And in the beginning, there was… so. much. work.

The idea to start a self-sufficient farm was born out of necessity,  foresight and perhaps even a little fear of the ways in which the world around us continues to change.  I wanted the opportunity to have a hand in the food my family eats, from start to finish.  I wanted to work the land and help build a homestead.  I wanted my child to grow up in a place where he could explore freely, where he could learn firsthand about the cycle of life, and where he would be surrounded by loving family.  I wanted to be free (mostly) of the demands of modern society, to live a conscious life, and to work for more than just a paycheck.

Two months in, and I feel simultaneously as if we’ve made so much progress, and like there’s so much left to do.  We’ve added goats, chickens and rabbits to the land.  We’ve begun building the house.  We’ve started on the winter garden.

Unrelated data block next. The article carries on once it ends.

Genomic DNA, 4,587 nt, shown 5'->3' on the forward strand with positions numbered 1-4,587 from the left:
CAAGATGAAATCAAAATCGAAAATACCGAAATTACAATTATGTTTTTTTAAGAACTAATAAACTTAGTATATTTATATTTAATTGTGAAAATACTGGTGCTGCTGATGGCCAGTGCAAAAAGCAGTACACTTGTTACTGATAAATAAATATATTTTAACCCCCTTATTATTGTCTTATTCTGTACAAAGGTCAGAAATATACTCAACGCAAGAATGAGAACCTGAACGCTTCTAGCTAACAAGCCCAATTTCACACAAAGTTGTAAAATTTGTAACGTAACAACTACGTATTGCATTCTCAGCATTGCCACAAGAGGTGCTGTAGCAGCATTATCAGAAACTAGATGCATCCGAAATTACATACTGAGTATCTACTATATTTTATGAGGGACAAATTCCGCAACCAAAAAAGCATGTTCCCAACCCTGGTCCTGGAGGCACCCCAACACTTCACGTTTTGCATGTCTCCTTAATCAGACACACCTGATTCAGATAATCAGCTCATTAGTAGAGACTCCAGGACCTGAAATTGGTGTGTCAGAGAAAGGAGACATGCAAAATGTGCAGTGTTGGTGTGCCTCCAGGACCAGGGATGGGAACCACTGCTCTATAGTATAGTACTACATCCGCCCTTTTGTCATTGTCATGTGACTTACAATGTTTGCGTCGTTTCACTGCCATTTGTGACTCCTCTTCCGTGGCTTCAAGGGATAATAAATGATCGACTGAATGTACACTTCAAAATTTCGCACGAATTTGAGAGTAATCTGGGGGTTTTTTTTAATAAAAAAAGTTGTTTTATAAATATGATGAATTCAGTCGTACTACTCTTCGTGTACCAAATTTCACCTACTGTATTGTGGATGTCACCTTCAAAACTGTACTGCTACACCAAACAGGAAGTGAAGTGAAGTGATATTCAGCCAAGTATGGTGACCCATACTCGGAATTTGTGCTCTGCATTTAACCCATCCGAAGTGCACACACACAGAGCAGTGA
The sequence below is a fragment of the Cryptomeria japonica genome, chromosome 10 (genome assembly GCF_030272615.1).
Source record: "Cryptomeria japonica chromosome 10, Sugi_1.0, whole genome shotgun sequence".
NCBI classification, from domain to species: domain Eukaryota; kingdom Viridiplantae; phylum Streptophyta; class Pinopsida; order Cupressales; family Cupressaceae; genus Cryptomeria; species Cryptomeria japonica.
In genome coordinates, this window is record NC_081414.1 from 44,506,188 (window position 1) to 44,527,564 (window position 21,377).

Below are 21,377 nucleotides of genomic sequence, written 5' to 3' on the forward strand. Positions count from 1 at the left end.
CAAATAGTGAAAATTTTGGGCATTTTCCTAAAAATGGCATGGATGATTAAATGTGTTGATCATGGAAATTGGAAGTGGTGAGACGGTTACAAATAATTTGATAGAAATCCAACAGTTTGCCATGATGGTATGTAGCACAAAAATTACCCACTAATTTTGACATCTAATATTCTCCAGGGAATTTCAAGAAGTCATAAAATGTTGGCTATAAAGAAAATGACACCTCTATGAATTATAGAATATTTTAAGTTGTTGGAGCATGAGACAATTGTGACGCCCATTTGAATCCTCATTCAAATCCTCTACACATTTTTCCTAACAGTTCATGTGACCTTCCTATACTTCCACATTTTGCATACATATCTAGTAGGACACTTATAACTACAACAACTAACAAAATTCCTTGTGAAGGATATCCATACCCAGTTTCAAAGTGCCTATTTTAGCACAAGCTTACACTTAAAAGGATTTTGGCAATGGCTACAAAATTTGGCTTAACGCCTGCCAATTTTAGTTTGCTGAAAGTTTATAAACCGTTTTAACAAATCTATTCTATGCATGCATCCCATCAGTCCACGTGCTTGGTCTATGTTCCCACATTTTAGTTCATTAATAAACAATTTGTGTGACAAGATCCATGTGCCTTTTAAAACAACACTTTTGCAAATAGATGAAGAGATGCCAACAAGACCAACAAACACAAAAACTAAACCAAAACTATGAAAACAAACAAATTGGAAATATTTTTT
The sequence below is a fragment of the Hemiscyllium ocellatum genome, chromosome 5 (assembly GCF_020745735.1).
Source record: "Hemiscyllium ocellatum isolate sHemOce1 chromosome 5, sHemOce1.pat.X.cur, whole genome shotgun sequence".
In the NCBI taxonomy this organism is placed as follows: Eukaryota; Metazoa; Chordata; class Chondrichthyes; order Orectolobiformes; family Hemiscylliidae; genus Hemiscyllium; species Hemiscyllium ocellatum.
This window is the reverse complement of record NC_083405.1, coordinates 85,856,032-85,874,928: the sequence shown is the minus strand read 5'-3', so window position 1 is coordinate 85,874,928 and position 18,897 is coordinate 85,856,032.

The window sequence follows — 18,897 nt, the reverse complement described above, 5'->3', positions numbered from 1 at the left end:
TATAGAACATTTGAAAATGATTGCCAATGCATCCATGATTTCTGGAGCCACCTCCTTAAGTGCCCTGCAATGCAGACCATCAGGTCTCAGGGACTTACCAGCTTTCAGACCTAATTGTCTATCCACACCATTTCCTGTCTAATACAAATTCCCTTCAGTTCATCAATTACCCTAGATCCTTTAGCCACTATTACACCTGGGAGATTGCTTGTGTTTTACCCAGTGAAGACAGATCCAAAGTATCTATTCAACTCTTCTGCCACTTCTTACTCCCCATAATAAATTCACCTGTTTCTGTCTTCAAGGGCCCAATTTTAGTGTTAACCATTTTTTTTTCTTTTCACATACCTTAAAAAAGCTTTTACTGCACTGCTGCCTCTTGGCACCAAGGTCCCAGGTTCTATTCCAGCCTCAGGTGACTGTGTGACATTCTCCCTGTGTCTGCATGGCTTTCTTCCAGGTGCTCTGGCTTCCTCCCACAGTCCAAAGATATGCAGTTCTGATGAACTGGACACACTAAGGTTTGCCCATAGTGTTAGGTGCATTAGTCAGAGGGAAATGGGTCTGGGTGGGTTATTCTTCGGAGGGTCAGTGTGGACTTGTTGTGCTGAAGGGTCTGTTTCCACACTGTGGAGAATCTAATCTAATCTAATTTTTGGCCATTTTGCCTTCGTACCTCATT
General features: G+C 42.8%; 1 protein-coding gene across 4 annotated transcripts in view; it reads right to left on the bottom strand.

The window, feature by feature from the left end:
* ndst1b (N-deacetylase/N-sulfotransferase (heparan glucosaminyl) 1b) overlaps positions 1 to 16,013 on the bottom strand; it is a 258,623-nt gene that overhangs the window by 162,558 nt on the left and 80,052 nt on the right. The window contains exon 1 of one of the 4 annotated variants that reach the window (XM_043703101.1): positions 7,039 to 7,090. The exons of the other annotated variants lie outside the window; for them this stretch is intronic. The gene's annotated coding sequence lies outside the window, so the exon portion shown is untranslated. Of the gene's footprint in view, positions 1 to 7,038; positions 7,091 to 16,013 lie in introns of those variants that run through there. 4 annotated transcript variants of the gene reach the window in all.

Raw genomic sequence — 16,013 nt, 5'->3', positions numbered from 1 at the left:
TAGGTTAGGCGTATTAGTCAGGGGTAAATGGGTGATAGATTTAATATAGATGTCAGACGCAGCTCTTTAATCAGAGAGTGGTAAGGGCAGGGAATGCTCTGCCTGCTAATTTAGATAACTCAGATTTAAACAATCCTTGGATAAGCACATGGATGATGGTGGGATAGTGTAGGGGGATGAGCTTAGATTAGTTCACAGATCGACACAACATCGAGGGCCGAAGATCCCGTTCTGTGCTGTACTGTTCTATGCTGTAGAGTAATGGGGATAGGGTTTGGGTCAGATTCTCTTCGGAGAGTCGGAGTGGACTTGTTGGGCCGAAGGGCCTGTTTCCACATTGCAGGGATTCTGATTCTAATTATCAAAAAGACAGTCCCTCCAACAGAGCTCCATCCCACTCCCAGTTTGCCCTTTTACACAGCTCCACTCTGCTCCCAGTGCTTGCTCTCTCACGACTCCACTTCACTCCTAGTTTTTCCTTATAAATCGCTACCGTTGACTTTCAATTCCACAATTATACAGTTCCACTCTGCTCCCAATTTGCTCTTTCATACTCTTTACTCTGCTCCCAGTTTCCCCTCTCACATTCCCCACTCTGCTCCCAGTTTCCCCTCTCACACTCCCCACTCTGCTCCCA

And yet…

The housing for the various animals needs some major work, as we learn about our individual animals and more about how we really want to raise them.

The progress on the house is amazing, but there’s still a lot left to do and plan.

I’ve not yet finished planting all of our seeds for winter, and I’m embarrassed by how behind I am.

Add to that the growing list of new stuff we want to accomplish, and it’s easy to feel overwhelmed.

But… despite setbacks and reworkings… despite the rest of life that keeps popping up, I can’t feel disappointed, not really.  I’m learning—we all are—new things each and ever y day.  I’m falling more in love with the homestead every day, and I’m starting to imagine more than just the goings-on of the initial setup.  Bit by bit, and step by step, we’re moving forward.

And that’s a better feeling than any I could imagine otherwise.


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